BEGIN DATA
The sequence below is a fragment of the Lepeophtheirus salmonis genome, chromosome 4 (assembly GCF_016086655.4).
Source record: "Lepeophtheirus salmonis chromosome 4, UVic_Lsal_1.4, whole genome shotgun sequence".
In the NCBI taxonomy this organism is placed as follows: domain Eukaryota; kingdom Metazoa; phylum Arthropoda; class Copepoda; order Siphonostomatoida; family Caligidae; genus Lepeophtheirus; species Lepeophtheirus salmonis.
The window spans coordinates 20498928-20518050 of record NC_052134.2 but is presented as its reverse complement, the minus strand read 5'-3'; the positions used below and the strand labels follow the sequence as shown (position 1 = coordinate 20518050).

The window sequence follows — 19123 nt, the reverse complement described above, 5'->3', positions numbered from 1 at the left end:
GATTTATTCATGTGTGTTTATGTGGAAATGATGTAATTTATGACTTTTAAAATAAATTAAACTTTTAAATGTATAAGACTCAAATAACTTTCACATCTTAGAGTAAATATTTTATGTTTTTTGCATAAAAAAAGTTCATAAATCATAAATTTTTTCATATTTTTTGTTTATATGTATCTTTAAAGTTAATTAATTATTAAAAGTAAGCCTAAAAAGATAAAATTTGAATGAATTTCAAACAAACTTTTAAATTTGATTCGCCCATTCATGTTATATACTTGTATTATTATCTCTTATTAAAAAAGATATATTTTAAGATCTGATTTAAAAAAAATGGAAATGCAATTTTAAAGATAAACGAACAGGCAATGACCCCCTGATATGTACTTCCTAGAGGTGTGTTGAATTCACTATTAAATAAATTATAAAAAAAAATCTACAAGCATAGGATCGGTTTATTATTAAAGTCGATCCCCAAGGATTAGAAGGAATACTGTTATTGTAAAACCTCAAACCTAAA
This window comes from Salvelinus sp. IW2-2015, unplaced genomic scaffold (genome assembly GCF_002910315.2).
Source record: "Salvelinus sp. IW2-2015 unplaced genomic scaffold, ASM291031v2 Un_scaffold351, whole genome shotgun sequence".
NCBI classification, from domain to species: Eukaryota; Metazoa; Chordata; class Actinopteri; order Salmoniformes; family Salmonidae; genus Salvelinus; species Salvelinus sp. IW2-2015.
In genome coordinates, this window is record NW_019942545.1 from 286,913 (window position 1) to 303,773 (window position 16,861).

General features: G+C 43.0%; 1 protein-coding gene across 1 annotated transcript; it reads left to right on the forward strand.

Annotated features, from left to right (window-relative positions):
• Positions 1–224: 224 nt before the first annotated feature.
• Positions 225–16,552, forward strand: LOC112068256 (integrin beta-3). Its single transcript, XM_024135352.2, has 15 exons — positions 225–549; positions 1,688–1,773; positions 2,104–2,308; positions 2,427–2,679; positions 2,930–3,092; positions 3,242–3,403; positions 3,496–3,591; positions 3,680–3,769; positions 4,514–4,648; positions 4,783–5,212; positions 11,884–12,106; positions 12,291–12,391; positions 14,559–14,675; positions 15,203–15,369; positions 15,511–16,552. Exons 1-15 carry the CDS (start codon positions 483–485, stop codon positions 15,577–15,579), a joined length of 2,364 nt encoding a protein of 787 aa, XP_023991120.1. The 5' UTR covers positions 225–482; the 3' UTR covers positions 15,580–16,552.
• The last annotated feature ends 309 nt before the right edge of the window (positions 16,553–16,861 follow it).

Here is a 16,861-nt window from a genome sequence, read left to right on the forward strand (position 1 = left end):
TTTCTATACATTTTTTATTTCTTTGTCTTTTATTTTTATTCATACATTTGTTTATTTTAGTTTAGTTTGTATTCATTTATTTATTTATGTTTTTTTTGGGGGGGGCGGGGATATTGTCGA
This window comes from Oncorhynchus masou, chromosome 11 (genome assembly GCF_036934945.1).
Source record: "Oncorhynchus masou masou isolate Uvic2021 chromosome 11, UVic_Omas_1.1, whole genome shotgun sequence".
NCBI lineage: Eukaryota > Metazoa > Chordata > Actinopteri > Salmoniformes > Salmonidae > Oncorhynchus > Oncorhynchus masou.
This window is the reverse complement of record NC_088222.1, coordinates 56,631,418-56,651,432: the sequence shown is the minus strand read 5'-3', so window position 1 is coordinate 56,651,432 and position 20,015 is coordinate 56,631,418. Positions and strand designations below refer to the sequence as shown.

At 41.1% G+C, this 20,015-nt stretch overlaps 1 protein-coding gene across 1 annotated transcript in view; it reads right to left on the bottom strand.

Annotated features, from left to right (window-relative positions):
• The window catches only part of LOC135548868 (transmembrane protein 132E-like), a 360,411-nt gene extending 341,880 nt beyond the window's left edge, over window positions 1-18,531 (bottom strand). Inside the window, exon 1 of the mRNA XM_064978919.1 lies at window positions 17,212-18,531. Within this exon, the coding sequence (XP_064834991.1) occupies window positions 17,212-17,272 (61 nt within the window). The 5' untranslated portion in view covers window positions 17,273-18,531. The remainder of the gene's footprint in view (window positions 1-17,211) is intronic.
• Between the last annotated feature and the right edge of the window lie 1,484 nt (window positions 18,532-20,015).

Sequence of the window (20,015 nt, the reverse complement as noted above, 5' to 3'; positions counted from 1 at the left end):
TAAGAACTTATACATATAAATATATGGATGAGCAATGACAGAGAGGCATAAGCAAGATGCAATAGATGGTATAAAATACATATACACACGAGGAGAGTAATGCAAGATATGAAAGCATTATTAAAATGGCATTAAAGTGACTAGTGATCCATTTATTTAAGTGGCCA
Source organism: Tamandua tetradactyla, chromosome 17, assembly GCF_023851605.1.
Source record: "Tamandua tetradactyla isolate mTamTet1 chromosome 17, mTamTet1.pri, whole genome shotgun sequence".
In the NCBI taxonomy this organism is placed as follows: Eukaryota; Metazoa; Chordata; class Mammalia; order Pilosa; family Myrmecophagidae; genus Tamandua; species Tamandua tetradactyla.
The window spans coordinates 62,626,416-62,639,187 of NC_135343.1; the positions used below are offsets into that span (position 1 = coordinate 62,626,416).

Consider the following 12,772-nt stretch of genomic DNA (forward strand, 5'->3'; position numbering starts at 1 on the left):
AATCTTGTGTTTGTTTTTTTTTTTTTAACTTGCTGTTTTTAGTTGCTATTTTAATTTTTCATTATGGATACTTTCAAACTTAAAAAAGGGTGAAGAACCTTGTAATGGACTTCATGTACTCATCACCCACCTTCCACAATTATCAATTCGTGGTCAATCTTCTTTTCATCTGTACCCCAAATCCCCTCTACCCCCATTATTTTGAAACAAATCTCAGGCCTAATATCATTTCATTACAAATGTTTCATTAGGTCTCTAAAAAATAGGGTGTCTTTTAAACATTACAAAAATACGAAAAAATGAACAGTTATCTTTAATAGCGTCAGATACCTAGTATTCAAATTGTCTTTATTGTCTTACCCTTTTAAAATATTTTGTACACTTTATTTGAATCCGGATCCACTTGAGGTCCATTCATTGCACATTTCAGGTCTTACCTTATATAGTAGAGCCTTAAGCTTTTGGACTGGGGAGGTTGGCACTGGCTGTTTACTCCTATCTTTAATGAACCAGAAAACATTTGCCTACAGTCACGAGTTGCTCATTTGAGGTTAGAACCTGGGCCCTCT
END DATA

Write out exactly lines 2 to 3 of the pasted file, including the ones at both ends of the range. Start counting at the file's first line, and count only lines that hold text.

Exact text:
Source record: "Lepeophtheirus salmonis chromosome 4, UVic_Lsal_1.4, whole genome shotgun sequence".
In the NCBI taxonomy this organism is placed as follows: domain Eukaryota; kingdom Metazoa; phylum Arthropoda; class Copepoda; order Siphonostomatoida; family Caligidae; genus Lepeophtheirus; species Lepeophtheirus salmonis.